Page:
The cache had been estimated at 215 kilograms, sufficient for at least eight nuclear weapons.
Japan’s action contributed to a multi-decade global effort to prevent the spread of nuclear weapons by ridding the world of HEU, either by closing facilities or converting them to low-enriched uranium (LEU) fuel that is unsuitable for weapons.
Supplied photo shows Alan J. Kuperman. (Kyodo)
As a senior U.S. official declared, “Japan has been one of the United States’ staunchest allies in the global effort to minimize, and when possible eliminate, the use of sensitive nuclear materials…This strong partnership has helped the international community ensure that these materials never find their way into the hands of criminals, terrorists, or other unauthorized actors.”
Each ship’s reactor would contain about 500 kg of HEU, so Australia would receive four tonnes of HEU, sufficient for more than 160 nuclear bombs. That is nearly 20 times as much HEU as Japan voluntarily gave up in 2016.
Other countries that are seeking nuclear submarines — including South Korea and Iran — could insist that they too require HEU fuel, either imported or produced domestically.
This would open the floodgates to weapons proliferation, because such countries legally could block inspections of their naval fuel for decades under a loophole in international safeguards agreements.
Japan’s new Prime Minister Fumio Kishida needs no instruction on the dangers of HEU, considering that he represents Hiroshima, the only place HEU ever has been used in war.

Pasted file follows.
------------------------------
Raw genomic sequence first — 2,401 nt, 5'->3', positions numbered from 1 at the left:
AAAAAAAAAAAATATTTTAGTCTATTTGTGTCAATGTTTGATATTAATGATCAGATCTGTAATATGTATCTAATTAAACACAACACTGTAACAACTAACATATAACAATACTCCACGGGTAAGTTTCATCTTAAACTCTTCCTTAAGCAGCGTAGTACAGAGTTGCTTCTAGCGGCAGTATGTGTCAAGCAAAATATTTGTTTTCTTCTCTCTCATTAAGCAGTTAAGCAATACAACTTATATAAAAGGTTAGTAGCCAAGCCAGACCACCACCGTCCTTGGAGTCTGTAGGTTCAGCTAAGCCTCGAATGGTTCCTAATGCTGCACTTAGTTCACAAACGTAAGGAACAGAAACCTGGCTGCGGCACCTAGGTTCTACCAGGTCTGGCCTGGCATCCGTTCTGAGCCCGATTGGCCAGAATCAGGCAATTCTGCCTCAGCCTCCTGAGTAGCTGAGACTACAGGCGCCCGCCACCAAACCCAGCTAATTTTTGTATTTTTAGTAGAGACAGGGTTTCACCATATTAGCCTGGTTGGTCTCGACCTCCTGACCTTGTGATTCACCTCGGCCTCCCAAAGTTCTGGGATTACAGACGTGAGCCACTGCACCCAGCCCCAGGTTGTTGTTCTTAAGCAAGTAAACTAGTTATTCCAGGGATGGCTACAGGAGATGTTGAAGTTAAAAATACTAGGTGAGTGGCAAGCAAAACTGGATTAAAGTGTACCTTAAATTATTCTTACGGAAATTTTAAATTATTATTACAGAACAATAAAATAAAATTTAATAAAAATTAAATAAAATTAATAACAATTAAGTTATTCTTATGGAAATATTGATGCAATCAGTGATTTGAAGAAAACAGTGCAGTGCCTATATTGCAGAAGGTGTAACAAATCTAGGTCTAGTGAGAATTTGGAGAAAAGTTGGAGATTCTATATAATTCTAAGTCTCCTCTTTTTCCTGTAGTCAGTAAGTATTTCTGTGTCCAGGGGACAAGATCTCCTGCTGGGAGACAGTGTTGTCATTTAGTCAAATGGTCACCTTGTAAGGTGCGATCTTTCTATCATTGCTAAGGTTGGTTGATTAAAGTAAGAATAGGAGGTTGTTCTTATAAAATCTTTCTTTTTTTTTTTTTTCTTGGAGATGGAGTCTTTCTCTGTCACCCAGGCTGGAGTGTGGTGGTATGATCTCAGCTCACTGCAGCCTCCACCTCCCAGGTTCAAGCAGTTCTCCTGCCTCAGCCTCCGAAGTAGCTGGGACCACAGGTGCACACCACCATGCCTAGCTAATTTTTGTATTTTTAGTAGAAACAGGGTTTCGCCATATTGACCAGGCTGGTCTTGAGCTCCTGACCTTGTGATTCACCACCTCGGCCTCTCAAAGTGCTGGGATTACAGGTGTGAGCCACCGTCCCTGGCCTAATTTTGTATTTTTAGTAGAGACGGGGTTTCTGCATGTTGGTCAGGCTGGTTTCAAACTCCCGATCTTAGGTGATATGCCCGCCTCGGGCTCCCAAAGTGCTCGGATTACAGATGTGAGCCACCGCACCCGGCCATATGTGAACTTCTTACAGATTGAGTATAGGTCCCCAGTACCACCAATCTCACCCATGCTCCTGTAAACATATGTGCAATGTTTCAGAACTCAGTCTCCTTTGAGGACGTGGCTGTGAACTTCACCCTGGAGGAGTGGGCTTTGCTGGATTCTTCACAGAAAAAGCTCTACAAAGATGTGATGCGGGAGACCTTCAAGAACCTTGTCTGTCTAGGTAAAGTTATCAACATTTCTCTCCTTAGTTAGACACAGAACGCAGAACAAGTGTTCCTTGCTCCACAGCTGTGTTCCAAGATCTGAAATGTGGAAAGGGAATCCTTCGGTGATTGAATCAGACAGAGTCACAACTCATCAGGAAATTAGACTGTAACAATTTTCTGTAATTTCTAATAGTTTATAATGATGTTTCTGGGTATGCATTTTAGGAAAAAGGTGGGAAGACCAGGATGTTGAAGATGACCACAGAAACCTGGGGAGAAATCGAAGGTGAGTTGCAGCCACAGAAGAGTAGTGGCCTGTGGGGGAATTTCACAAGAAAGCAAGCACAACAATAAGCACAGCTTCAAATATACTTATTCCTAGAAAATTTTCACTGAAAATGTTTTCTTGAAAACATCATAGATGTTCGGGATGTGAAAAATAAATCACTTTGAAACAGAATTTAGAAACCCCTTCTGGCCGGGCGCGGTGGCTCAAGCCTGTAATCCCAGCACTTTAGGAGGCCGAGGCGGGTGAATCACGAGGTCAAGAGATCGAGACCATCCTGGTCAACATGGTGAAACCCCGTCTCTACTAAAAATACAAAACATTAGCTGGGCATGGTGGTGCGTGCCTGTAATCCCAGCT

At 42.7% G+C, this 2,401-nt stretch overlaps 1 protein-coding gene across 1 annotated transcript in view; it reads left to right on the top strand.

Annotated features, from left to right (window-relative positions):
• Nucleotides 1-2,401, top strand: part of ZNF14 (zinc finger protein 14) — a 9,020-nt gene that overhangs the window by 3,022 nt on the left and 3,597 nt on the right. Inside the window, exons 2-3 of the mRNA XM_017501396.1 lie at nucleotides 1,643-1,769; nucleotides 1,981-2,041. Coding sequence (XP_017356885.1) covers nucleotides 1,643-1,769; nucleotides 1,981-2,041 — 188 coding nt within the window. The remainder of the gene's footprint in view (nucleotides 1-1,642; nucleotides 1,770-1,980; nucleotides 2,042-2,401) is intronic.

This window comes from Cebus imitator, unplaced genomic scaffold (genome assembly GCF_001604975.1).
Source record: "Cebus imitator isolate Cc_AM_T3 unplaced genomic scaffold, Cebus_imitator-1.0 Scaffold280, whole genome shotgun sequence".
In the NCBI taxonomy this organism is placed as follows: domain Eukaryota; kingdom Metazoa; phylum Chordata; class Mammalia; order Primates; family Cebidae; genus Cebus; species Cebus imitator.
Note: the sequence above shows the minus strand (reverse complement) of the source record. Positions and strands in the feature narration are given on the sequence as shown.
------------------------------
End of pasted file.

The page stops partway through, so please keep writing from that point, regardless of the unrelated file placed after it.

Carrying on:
HEU is the easiest path to a nuclear weapon because a critical mass can be formed simply by slamming two pieces together, as on Aug. 6, 1945.
A U.S. physicist who helped make that bomb, Luis Alvarez, later wrote that with “modern weapons-grade uranium…terrorists, if they had such materials, would have a good chance of setting off a high-yield explosion, simply by dropping one-half of the material on the other half.”
Kishida has a chance to engage his two “Quad” allies, Australia and the United States, during AUKUS’s 18-month consultation period, to suggest three alternatives.
First, Australia could insist that its partners provide submarines fueled by lifetime LEU cores, which the U.S. government has been developing since 2016.
Alternatively, Australia could switch to buying nuclear submarines from France, which already has converted its own to LEU fuel.
A final option would be for Australia to revert to conventional submarines, which are less expensive and thus could enable a larger fleet that experts say would achieve better coastal defense.
Japan is the nation that knows best the horror of atomic bombs, so it has special standing and responsibility to counsel its allies to modify a plan that risks spreading such deadly weapons.
(Alan J. Kuperman, Ph.D., is associate professor and coordinator of the Nuclear Proliferation Prevention Project (www.NPPP.org) at the LBJ School of Public Affairs, University of Texas at Austin, and editor of Nuclear Terrorism and Global Security: The Challenge of Phasing out Highly Enriched Uranium (Routledge).)